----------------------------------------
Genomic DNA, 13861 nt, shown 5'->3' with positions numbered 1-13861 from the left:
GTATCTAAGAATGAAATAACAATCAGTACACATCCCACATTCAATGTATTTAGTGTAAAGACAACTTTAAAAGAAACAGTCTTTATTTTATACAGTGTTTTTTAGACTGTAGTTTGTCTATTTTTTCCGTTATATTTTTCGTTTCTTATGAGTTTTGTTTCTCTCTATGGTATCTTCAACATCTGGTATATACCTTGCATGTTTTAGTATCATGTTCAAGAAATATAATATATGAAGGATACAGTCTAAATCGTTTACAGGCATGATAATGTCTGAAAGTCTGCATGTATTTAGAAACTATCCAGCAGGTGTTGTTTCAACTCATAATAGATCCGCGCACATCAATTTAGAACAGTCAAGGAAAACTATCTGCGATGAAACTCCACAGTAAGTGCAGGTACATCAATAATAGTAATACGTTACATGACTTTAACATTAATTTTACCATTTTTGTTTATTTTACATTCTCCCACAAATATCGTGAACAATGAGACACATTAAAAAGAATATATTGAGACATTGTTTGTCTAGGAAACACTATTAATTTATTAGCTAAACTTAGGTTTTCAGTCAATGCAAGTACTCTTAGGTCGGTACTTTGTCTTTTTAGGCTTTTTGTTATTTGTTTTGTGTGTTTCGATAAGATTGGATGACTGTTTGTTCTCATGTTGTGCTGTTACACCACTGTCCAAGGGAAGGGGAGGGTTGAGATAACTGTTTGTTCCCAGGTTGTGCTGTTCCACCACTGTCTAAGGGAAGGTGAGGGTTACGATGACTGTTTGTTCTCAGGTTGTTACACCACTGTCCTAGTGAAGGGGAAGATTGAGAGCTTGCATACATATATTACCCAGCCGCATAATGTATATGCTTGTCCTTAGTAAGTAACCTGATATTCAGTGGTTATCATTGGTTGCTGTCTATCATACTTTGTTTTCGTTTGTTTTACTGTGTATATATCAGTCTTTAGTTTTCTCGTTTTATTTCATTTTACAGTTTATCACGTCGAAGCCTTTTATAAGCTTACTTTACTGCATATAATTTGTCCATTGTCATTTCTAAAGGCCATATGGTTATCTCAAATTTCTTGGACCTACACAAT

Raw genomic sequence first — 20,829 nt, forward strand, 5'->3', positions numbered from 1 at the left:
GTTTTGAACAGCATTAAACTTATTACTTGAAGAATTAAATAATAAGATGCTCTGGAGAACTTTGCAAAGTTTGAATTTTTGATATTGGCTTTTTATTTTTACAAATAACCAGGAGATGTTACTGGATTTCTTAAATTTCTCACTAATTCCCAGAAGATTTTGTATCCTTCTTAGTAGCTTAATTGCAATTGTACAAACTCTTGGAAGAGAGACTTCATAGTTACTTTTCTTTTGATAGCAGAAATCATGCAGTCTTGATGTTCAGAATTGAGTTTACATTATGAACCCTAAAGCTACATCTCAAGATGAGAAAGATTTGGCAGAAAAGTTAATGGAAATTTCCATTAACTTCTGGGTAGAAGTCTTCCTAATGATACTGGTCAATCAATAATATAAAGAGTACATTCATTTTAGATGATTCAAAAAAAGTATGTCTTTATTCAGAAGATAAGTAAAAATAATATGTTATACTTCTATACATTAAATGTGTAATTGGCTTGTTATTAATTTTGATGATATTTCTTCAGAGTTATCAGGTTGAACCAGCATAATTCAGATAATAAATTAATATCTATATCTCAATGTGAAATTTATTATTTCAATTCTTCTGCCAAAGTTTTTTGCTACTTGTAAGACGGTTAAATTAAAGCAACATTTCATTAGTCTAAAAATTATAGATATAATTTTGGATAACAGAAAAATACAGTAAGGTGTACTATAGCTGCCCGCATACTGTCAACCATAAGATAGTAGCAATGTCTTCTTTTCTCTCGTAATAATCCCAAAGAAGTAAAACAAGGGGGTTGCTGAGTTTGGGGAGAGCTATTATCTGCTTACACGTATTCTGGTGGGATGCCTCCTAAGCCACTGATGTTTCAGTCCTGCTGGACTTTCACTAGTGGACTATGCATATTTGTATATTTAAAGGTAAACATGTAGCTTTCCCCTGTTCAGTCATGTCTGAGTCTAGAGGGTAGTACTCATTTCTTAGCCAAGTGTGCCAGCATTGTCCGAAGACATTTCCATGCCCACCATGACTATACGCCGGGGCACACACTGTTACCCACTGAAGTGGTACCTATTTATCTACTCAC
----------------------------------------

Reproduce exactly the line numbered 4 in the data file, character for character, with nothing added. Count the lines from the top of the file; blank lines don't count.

GTTTTGAACAGCATTAAACTTATTACTTGAAGAATTAAATAATAAGATGCTCTGGAGAACTTTGCAAAGTTTGAATTTTTGATATTGGCTTTTTATTTTTACAAATAACCAGGAGATGTTACTGGATTTCTTAAATTTCTCACTAATTCCCAGAAGATTTTGTATCCTTCTTAGTAGCTTAATTGCAATTGTACAAACTCTTGGAAGAGAGACTTCATAGTTACTTTTCTTTTGATAGCAGAAATCATGCAGTCTTGATGTTCAGAATTGAGTTTACATTATGAACCCTAAAGCTACATCTCAAGATGAGAAAGATTTGGCAGAAAAGTTAATGGAAATTTCCATTAACTTCTGGGTAGAAGTCTTCCTAATGATACTGGTCAATCAATAATATAAAGAGTACATTCATTTTAGATGATTCAAAAAAAGTATGTCTTTATTCAGAAGATAAGTAAAAATAATATGTTATACTTCTATACATTAAATGTGTAATTGGCTTGTTATTAATTTTGATGATATTTCTTCAGAGTTATCAGGTTGAACCAGCATAATTCAGATAATAAATTAATATCTATATCTCAATGTGAAATTTATTATTTCAATTCTTCTGCCAAAGTTTTTTGCTACTTGTAAGACGGTTAAATTAAAGCAACATTTCATTAGTCTAAAAATTATAGATATAATTTTGGATAACAGAAAAATACAGTAAGGTGTACTATAGCTGCCCGCATACTGTCAACCATAAGATAGTAGCAATGTCTTCTTTTCTCTCGTAATAATCCCAAAGAAGTAAAACAAGGGGGTTGCTGAGTTTGGGGAGAGCTATTATCTGCTTACACGTATTCTGGTGGGATGCCTCCTAAGCCACTGATGTTTCAGTCCTGCTGGACTTTCACTAGTGGACTATGCATATTTGTATATTTAAAGGTAAACATGTAGCTTTCCCCTGTTCAGTCATGTCTGAGTCTAGAGGGTAGTACTCATTTCTTAGCCAAGTGTGCCAGCATTGTCCGAAGACATTTCCATGCCCACCATGACTATACGCCGGGGCACACACTGTTACCCACTGAAGTGGTACCTATTTATCTACTCAC